The new kitchen area features new two-tone cabinets; the upper ones are Benjamin Moore Super White just like the walls, while the lower cabinets are Benjamin Moore Silent Night. The pale grey/blue color of the lower cabinets grounds the space, while adding a subtle element of color. Around the windows, Coco used Benjamin Moore Blacktop, which frames the panes almost like art against the white walls.
The off-white countertops are Staturio Nuovo quartz by Caesarstone. Like marble, they contain a subtle veining of darker grey and really elevate the look of the cabinets. The white farmhouse apron-front sink and faucet are both from Kohler.
One of Coco’s favorite design elements is the counter-to-ceiling backsplash done in classic white subway tile. It adds a bit of gleam and texture to the mostly white space. She also loves the state-of-the-art Monogram column refrigerator and freezer that she chose to put side by side for ease of access. In fact, Coco feels that all the Monogram appliances—including the range, dishwasher and refrigerator—really elevated the entire design of the kitchen. By placing the professional style appliances into her design, she’s blended the home’s old-world, historical style with a refreshing modern twist.
We love how the COCOCOZY Design House came together and are proud to have our Monogram appliances featured in the kitchen. Thank you, Coco for a design job well done.
One of the nation’s leading design events of the year, the Kips Bay Decorator Show House, is in its 47th year of production. Each year, a home in New York City is chosen to be redesigned and decorated for tens of thousands of people to tour. The proceeds of the tour go to the Kips Bay Boys & Girls Club, which provides important after school enrichment programs for NYC children. This year, the home is a stunning double-width Georgian townhouse with 12,425 square feet of space. Monogram luxury appliances partnered with AJ Madison to sponsor the kitchen, and worked with Peacock Cabinetry’s Christopher Peacock on its design. The result is an inviting, functional kitchen that’s any cook’s dream.
Peacock’s inspiration for the kitchen was to create, “A simple, clean and open kitchen, that is easy to use with practical materials.” He was certainly on the mark with this design. His design is upscale, made with sensible materials, and gives serious attention to details. Peacock says he sees this as “… a great place to kill a bottle of wine,” and we couldn’t agree more. It’s comfortable and begs for you to sit at the island for conversation over a bottle of Cabernet.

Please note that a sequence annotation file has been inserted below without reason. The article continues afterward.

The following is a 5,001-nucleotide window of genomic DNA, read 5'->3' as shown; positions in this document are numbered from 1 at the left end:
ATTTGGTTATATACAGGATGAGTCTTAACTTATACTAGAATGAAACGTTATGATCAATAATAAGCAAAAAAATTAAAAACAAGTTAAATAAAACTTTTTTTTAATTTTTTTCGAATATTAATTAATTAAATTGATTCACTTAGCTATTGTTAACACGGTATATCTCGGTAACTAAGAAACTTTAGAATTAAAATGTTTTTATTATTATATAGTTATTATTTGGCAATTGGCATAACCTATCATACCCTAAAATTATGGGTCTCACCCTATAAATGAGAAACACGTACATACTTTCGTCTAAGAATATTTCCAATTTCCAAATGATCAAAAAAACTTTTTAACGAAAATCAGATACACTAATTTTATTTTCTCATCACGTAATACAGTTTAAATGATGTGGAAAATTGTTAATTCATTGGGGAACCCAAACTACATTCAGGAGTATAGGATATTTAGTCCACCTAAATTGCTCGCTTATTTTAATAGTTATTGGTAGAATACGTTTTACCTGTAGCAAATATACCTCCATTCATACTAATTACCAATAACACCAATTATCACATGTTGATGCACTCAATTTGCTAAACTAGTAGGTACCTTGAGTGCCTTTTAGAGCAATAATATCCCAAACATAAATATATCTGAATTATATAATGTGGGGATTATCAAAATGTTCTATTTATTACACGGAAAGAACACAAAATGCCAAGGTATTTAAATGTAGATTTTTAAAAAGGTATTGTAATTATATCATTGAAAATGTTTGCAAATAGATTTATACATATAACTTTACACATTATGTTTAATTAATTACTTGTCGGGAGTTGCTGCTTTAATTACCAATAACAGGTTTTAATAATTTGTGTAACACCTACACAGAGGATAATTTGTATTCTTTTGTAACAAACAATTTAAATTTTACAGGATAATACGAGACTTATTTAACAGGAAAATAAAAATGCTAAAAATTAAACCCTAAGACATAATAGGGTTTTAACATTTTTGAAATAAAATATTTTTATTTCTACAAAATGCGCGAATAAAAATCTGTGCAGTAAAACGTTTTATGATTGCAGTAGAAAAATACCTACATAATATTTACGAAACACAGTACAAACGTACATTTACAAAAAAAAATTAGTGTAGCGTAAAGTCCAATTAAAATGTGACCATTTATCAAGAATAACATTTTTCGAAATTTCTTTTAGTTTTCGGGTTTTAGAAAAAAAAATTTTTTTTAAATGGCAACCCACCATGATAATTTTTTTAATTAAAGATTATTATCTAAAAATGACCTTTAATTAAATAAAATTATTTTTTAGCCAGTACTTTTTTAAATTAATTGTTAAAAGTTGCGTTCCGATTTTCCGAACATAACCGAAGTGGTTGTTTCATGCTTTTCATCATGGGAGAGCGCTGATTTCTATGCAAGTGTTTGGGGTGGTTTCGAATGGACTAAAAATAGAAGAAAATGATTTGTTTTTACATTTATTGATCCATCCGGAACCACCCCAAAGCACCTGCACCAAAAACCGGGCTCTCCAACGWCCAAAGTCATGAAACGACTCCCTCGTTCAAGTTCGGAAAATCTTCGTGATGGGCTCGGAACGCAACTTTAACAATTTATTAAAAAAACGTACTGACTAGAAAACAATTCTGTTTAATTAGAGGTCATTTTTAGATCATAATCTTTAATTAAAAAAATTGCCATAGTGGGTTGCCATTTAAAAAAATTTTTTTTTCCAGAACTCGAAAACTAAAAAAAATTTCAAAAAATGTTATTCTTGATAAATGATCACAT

It started with Peacock Cabinetry’s Montauk cabinet collection, which is a modern kitchen cabinet that features classical elements. They were painted a deep, dark green with a hint of blue and feature brushed brass and walnut hardware. The countertops are pure white by Cambria. Peacock kept the walls in simple white, which lets the handsome cabinetry take center stage.
When asked about his favorite element of the kitchen, Peacock chose the open shelving in front of the windows. They’re suspended by brass hardware and feature riveted brass accents—an elegant way to display favorite pottery and glassware.
The true focal point of the kitchen, however, is the unique mosaic backsplash made from sliced English flint veneer. The flint is an irregular stone known for its amazing hardness, so it is an incredibly durable, yet unexpected choice for a backsplash. It really sets off the stainless of the Monogram range and looks gorgeous next to the cabinetry.
The kitchen island features the same color as the cabinets but has a pure black Cambria top with a butcherblock inset. Carved walnut drawers feature the phrase “It is what it is” beneath the brass hardware. Though the ceilings in this room are low, the flower shaped light fixture overtop of the island brings a glow to the entire room and provides much needed light for prep work.
Peacock loved the seamless fit and classic looks of the Monogram luxury appliances in this kitchen. We think they really make this stunning room fit for a chef or any serious cook. “I have to say I am really thrilled with the finished room. Designing a show house kitchen is always challenging given the time constraints, but I feel we achieved our goal. The room is sophisticated visually, well appointed, and beautifully executed. The reaction from the audience is just what I hoped for and the selection of state-of-the-art appliances makes it a dream kitchen to work in,” said Peacock. The Monogram luxury appliances installed in this kitchen include a custom-panel refrigerator, 48” pro range, Advantium oven, and single wall oven. If you’re in the New York City area, take a tour and see this elegant house in person.
Written by Kim Mays, Monogram content strategist
Each year in February, Palm Springs, California hosts Modernism Week—a festival to celebrate midcentury modern design, art, architecture, fashion, and culture. This year, Monogram, along with Cambria natural stone surfaces and Ivy interior design business management software, hosted an event at the Kirk Douglas Estate, one of the homes on the local mid-century modern architecture tours.